Propane also contains less energy than gasoline and therefore has a shorter driving range. Conversion requires a separate tank that takes up space and can weigh a vehicle down.

Tax incentives in place to encourage propane use in vehicles include a $0.50 per gallon tax credit for every gallon used and a 50 percent rebate of the incremental cost of conversion up to $5,000 per vehicle, according to the vehicles data center.

A complete list of Missouri tax credits for propane use is available on the U.S. Department of Energy's Web site.

Like what you see here? Become a member.

Show Me the Errors (What's this?)

Report corrections or additions here. Leave comments below here.

You must be logged in to participate in the Show Me the Errors contest.


Mark Foecking July 29, 2009 | 4:23 a.m.

Actually, propane is already the most common alternative fuel in use today.

Part of the problem of using propane on a large scale is it is a byproduct of natural gas and oil refining, and it's supply is dependent on the demand for those fuels. Therefore, a large increase in demand for propane will cause sharply higher prices, and shortages.


(Report Comment)
Charles Dudley Jr July 29, 2009 | 4:43 a.m.

Propane has always been an alternative since the mid to early 70's.

(Report Comment)
Ellis Smith July 29, 2009 | 8:16 a.m.

Propane is sometimes used as a standby fuel for industrial furnaces and kilns that are normally fired using natural gas, when gas is curtailed to industrial users in very cold weather. Compared to natural gas this is expensive; therefore, it tends to be confined to the southern United States, where natural gas curtailments are more infrequent and of shorter duration.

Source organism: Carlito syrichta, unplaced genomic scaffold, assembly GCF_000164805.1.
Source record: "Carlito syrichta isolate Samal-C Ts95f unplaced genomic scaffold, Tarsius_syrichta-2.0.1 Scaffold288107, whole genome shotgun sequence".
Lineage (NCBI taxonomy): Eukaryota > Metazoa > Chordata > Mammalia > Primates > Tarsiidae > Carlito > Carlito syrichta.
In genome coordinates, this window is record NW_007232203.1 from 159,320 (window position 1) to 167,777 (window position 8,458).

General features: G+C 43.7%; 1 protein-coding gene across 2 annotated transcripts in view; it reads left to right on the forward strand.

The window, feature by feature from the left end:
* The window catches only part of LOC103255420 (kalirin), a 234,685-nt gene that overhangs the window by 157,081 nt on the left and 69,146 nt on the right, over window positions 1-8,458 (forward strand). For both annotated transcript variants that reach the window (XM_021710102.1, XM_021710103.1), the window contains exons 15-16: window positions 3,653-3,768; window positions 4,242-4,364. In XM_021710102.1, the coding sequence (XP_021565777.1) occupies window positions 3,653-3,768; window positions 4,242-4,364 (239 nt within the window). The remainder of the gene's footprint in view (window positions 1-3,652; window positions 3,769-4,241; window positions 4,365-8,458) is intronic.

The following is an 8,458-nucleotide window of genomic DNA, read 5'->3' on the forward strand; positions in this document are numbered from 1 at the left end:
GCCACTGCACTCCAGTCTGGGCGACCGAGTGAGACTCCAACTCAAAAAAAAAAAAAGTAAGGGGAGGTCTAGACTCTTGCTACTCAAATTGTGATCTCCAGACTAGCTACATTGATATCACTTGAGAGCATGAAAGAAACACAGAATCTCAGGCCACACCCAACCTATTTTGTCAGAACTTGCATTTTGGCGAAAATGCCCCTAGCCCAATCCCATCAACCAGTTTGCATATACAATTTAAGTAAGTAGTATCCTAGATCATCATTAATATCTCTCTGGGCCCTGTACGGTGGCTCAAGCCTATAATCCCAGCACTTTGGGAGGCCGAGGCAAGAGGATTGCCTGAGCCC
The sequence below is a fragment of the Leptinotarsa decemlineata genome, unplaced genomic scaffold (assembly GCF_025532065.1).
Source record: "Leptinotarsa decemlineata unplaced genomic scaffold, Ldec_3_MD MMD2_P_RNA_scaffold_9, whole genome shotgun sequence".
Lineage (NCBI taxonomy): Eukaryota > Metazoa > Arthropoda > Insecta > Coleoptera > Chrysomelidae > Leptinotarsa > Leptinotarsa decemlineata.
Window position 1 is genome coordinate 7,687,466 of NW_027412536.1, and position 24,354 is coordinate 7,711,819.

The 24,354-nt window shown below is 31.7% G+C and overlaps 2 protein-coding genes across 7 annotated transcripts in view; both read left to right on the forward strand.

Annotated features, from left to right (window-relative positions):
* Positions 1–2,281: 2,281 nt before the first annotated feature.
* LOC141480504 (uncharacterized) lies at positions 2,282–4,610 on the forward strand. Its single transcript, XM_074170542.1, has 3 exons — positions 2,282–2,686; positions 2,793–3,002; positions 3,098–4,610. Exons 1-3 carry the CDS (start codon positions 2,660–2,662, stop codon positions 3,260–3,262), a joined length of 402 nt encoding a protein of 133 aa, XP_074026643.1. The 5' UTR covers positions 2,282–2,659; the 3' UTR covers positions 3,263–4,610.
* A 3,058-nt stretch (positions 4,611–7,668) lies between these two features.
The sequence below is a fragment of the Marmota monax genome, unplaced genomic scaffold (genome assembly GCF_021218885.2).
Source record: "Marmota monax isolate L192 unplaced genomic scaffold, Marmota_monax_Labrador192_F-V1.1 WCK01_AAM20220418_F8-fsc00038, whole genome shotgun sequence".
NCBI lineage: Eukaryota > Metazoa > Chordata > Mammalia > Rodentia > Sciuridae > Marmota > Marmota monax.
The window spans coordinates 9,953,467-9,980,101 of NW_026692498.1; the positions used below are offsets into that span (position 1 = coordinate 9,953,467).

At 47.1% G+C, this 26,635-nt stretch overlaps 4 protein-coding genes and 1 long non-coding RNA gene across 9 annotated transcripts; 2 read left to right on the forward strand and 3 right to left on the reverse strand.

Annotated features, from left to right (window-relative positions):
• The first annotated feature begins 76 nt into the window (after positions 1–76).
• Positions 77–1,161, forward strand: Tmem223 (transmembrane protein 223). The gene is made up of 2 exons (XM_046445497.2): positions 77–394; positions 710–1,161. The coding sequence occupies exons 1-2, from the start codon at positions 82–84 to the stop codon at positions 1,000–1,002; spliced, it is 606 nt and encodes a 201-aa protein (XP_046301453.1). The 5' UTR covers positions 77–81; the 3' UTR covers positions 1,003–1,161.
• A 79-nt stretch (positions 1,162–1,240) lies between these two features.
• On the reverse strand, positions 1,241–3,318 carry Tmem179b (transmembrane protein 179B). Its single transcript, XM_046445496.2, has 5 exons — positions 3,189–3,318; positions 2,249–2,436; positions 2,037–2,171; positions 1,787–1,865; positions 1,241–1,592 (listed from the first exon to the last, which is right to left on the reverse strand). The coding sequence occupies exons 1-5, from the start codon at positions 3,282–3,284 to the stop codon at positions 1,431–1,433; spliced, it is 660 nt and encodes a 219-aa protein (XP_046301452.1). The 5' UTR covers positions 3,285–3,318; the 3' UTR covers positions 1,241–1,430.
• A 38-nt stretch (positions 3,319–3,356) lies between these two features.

Propane poses a greater inherent hazard than natural gas when used in confined areas. A mixture of air and natural gas will rise (and thus escape through factory roof vents); a mixture of propane and air will settle to the lowest possible level, posing the possibility of an explosion.

It is more typical for industrial furnaces and kilns in the northern United States and Canada to use natural gas as the primary fuel and some form of heating oil as a standby fuel.

(Report Comment)
Chris Hill July 29, 2009 | 9:03 a.m.

They used propane for school busses 30 years ago when I was in school. I can't help but wonder if the increase in asthma isn't caused by all the particulates produced by diesel busses.

(Report Comment)
Clayton McLaughlin September 14, 2009 | 11:20 a.m.

After reading this article I did a bit more research. YouTube popped up some results from the propane company shown in the image above

Some more info from the same company on their site with a bunch of government links for more info as well.

I would think that holding a tank in the bed of your truck or hidden under a car somewhere would be a bit dangerous, but I guess its not.

(Report Comment)

Leave a comment

Speak up and join the conversation! Make sure to follow the guidelines outlined below and register with our site. You must be logged in to comment. (Our full comment policy is here.)

  • Don't use obscene, profane or vulgar language.
  • Don't use language that makes personal attacks on fellow commenters or discriminates based on race, religion, gender or ethnicity.
  • Use your real first and last name when registering on the website. It will be published with every comment. (Read why we ask for that here.)
  • Don’t solicit or promote businesses.

We are not able to monitor every comment that comes through. If you see something objectionable, please click the "Report comment" link.

You must be logged in to comment.

Forget your password?

Don't have an account? Register here.